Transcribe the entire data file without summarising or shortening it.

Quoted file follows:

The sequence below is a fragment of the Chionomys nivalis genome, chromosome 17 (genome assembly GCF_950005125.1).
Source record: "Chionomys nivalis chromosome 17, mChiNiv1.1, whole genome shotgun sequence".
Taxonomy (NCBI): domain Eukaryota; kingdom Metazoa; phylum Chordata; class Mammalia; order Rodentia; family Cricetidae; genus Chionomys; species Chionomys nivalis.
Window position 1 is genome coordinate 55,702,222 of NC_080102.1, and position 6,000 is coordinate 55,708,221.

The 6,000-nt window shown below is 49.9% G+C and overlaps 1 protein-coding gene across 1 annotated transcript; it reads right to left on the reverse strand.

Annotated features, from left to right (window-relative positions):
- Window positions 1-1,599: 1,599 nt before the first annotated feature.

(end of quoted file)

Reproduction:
The sequence below is a fragment of the Chionomys nivalis genome, chromosome 17 (genome assembly GCF_950005125.1).
Source record: "Chionomys nivalis chromosome 17, mChiNiv1.1, whole genome shotgun sequence".
Taxonomy (NCBI): domain Eukaryota; kingdom Metazoa; phylum Chordata; class Mammalia; order Rodentia; family Cricetidae; genus Chionomys; species Chionomys nivalis.
Window position 1 is genome coordinate 55,702,222 of NC_080102.1, and position 6,000 is coordinate 55,708,221.

The 6,000-nt window shown below is 49.9% G+C and overlaps 1 protein-coding gene across 1 annotated transcript; it reads right to left on the reverse strand.

Annotated features, from left to right (window-relative positions):
- Window positions 1-1,599: 1,599 nt before the first annotated feature.